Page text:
Conclusion

It appears that both big cities and small towns can become distinctive enough to rise to the level of being a quasi-character (or sometimes an actual character) in a story.  But the end results are different.  The big city tends to be distinctive by being roaring and stimulating; the small town, by being homelike and comforting.  It would be interesting to see if those characteristics could be reversed:  a cozy metropolis, an exciting village.  But those two types of place may be inherently linked to the number of citizens.  We can think of the reversal as a challenge for future writers.

Arthur’s Eternal Triangle

Assessing the Problem

The “Eternal Triangle” gets its name from its reliable omnipresence as a romantic trope.  Two men love the same woman, or two women love the same man; and the two may themselves be friends.

Triangle illustration (Pixabay)There’s endless fuel for drama here.  As Wikipedia observes, “The term ‘love triangle’ generally connotes an arrangement unsuitable to one or more of the people involved.”  As a result, some kind of resolution seems to be needed.  (In the Western tradition, at least, simply setting up a menage à trois isn’t generally regarded as an option.)

Typically, a storyteller resolves the situation by having one “leg” of the triangle win out.  It’s easier to do this if the third party, the one left out, is painted as undesirable or disreputable—they deserve to lose.  But, on the other hand, the dramatic effect is heightened when the competing persons are each worthy of respect.  Thus Aragorn says of Éowyn in The Lord of the Rings:  “Few other griefs among the ill chances of this world have more bitterness and shame for a man’s heart than to behold the love of a lady so fair and brave that cannot be returned.”  (Return of the King, V.8, “The Houses of Healing)

We’ve touched lightly before on the central role of the Eternal Triangle in the Arthurian tales.  One of the reasons we continue to be fascinated with the Arthuriad is the unresolvable romance at its center.  Typically we like and admire all three characters—Arthur, Guinevere, Lancelot.  But there seems to be no way to bring about a happy ending for everybody.  This part of the tragedy tends to preoccupy modern audiences more than the political or social tragedy of the fall of Camelot; it’s more personal.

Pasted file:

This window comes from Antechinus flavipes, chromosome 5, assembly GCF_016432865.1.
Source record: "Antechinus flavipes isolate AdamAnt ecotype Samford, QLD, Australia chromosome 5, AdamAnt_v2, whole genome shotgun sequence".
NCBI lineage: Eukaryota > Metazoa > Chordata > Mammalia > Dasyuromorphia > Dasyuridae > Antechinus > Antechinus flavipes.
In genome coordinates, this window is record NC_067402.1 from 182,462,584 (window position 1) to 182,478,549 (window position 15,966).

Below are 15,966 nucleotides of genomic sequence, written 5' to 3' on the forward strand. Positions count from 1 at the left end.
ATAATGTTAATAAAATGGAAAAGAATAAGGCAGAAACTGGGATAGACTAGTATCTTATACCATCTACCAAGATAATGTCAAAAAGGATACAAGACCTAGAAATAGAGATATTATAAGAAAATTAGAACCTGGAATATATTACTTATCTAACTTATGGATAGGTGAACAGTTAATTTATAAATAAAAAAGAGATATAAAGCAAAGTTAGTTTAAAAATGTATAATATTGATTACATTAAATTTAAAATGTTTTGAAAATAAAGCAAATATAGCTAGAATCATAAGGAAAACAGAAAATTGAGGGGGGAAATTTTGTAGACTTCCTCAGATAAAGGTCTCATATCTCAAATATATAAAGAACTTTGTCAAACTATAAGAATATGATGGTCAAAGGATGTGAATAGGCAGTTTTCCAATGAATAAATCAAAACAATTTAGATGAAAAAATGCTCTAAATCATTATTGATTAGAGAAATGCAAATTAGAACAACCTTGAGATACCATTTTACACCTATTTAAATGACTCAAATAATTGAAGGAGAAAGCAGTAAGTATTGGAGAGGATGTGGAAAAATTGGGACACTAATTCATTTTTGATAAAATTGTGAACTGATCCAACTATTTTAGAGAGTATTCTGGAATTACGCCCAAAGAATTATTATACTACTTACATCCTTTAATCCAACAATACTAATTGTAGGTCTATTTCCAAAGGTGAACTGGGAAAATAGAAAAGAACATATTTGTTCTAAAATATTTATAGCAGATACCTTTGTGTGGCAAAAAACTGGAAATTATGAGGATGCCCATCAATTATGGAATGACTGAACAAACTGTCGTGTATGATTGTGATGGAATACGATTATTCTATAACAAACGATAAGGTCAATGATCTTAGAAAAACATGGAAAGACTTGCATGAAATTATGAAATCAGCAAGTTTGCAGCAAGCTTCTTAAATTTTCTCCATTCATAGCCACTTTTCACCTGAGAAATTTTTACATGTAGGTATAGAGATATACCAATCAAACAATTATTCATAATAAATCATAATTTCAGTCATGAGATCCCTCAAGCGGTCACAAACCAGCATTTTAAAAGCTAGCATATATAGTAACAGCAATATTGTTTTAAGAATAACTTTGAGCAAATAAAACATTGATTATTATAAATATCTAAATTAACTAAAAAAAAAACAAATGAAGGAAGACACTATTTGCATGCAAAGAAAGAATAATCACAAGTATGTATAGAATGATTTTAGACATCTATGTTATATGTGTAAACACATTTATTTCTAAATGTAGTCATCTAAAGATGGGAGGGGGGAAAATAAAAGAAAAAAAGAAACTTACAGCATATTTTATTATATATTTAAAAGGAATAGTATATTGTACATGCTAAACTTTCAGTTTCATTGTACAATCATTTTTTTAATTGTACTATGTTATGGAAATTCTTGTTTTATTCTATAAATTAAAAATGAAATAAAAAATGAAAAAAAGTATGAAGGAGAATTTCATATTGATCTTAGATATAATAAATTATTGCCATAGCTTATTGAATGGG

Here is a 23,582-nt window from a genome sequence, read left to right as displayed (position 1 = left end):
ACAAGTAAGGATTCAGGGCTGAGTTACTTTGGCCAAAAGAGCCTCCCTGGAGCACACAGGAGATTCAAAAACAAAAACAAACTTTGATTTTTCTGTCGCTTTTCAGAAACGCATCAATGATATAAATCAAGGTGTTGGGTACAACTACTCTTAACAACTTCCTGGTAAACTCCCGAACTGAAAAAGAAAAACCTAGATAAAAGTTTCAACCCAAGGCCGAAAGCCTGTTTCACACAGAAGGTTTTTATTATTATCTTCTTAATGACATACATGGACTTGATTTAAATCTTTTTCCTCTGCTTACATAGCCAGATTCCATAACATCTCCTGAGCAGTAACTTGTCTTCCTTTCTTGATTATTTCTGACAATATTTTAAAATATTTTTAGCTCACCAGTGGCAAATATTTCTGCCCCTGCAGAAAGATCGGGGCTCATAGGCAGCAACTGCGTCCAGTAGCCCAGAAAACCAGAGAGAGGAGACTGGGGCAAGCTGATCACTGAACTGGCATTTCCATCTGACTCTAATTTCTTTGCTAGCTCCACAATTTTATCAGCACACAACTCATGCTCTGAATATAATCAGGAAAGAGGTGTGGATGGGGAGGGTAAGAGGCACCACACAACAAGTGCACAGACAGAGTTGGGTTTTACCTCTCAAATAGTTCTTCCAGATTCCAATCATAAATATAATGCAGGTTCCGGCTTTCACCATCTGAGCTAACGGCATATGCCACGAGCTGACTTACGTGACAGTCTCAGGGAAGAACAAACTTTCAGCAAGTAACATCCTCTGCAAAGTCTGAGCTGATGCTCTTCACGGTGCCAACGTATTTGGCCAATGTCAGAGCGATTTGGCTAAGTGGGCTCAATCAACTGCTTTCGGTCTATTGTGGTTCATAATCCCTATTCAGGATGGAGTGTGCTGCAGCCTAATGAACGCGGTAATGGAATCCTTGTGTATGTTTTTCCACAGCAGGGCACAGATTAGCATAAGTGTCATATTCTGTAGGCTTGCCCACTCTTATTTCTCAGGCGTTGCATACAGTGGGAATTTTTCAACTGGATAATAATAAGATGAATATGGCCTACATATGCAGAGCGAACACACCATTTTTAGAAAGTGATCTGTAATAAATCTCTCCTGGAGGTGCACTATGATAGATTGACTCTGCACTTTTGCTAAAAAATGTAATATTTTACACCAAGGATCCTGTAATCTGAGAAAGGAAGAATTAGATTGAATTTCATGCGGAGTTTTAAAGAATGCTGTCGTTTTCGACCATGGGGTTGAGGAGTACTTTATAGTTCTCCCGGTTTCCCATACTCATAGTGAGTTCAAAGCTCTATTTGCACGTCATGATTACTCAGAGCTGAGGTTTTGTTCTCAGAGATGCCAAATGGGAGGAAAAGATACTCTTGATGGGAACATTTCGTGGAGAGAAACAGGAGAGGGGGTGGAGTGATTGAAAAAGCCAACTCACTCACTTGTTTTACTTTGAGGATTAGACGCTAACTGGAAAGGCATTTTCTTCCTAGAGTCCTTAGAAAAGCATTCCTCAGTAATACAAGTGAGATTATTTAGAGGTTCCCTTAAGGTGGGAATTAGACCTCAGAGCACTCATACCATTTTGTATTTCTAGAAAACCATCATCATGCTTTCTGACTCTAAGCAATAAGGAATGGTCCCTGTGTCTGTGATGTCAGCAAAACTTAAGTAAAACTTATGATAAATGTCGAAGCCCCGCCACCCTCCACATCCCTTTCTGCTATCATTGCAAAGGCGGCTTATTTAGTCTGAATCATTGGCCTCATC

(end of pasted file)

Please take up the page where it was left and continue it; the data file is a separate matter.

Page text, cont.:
The ways in which various authors have tried to manage the matter thus provides a useful survey of ways to address a romantic triangle generally.

Tragedy

Camelot movie posterOne perfectly viable option is to give up the idea of a happy ending and treat the story as an unresolvable tragedy.  This is how the basic Arthurian story works in Malory.  T.H. White’s The Once and Future King (1958) follows the same path.  White’s sympathy for all three characters is evident.  But he doesn’t allow them an easy out.  The story concludes as a tragedy—and a very good one.  I believe the musical Camelot (1960), based on White, follows a similar course:  no romance survives the ending.

The thoroughly weird movie Excalibur (1981) also follows Malory in this respect and accepts the tragic ending.  Lancelot dies.  Arthur, of course, dies too—or at least sails off to Avalon; as usual, whether Arthur will actually return in some fashion remains a mystery.  (In C.S. Lewis’s Perelandra (1943), Arthur is mentioned as residing with other luminaries on the paradisiacal planet Venus, awaiting his return at the Second Coming.)  Guinevere joins a nunnery, as per the basic legend.  The characters are disposed of, but no romance remains.

There is, however, a curious scene toward the end of Excalibur, at about 1:59, in which Arthur visits Guinevere in her nunnery, just before the final battle.  She says she loved him as a king, sometimes as a husband.  He says that someday, when he has finished his kingly duty of making a myth that will inspire later generations, he likes to think that he could come back to her, to meet her merely as a man.  She nods.  The scene hints that the romance might somehow be resolved after their deaths.  We’ll consider that idea further below.

Taliessin Through Logres coverBut the distinction between Arthur’s roles as king and as husband also illustrates a different approach:  one can write the story in such a way that Arthur transcends romance.  This seems to have been Charles Williams’ view in his uncompleted essay The Figure of Arthur (published in 1974 in the combined volume Taliessin through Logres; The Region of the Summer Stars; Arthurian Torso).  In Williams’ view of the myth, Arthur “was not to love, in that kind, at all” (p. 230).  Arthur may be destined purely to serve as a model of the Good King, not to fall in love.